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Differences between Mortgage Bankers and Mortgage Brokers
 
 

Differences between Mortgage Bankers and Mortgage Brokers
A. Banker versus Broker

Bankers are classified as direct lenders. The moniker works because they are either in the practice of lending their own money or that of the financial institution that they represent.
Hence, there are no middle people and, thus, no persons to take a percentage of the commission. Further, because bankers do not have to seek out funding sources, it works to the benefit of the client in the sense that their mortgages often gets processed at a faster rate than had it been processed by a broker.
With respect to public perception, bankers have an image of being more traditional and straight forward than brokers. This view can be traced back to the infancy of lending institutions when bankers wore pinstripe suits and carried pocket watches, and monies requested were granted to those who presented a reputable facade and turned down for those with less than stellar credit or earning histories.
In the present, to some degree, bankers still convey an honorable presence in the sense that borrowers know the source of their money and are provided with very set binding agreements specifying the amount they owe and the exact time table for which their payments are due.

In contrast, brokers are middle people whose network often includes a full array of bank partners and lending experts. When contacted by a borrower, the broker reaches out to the alliances that they feel would be particularly interested in funding the loan in question.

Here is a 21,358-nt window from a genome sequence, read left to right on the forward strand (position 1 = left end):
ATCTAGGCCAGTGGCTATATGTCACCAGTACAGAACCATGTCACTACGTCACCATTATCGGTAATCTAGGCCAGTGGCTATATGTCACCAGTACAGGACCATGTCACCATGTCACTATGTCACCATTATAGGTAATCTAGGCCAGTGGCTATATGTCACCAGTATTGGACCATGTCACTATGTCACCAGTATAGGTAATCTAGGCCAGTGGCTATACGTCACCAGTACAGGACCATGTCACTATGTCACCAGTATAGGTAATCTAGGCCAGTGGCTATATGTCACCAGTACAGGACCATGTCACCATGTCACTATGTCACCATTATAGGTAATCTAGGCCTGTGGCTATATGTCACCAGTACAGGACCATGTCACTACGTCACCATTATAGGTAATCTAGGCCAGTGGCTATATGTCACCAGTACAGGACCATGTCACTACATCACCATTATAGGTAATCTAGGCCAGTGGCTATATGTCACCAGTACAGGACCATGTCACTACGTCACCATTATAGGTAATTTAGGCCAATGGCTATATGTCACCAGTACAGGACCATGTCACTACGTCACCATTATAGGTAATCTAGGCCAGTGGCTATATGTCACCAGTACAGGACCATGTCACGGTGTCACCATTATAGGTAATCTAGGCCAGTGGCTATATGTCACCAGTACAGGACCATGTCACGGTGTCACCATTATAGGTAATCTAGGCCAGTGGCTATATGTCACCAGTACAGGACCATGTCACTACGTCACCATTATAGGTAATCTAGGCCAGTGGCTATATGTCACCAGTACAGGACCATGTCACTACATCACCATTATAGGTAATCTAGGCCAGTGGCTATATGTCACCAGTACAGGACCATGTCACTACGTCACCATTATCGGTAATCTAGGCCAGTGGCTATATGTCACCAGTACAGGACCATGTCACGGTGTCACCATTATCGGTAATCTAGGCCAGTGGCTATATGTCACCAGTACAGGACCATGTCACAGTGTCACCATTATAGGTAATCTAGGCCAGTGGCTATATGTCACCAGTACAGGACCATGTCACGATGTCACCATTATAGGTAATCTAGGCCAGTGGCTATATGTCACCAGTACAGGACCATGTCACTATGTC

Advantageous for borrowers with difficult to document financial situations, the broker is able to explore a range of lending options as opposed to the banker whose options are much more restricted.
Additionally, brokers are also known for their abilities to secure wholesale rates for their clients. This is because brokers can go to multiple sources and, thus, search for the best deal where they are able to negotiate lower priced loans for their clients. And, because brokers pay their own overhead costs (as compared with bankers), they have the option of passing this savings onto their clients.

B. Education and Training

In terms of education and training, both bankers and brokers need to have a bachelor's degree, preferably either in finance or economics. And it definitely helps for the upstart bankers and brokers to have a strong aptitude for math and analytical equations.

As with the majority of banking jobs, for those who desire to seek an upper management position at some point in the future, an advanced degree and certification will be most beneficial to your ascent. Specific pursuits to consider include a Master's in Business Administration (MBA) and/or a Certified Mortgage Banker (CMB) accreditation.

Further benefiting both the aspiring banker and broker is a good track record for sales and customer service. To acquire such experience it is recommended that newly minted bankers (beginning as loan officers) and brokers get acclimated to the process of educating clients on specific lending products, for instance, home equity lines, second mortgage or refinance loans, and sub-prime loans.

To do so, they can start out working in an entry level position in a bank, credit union, or other type of significant lending institution.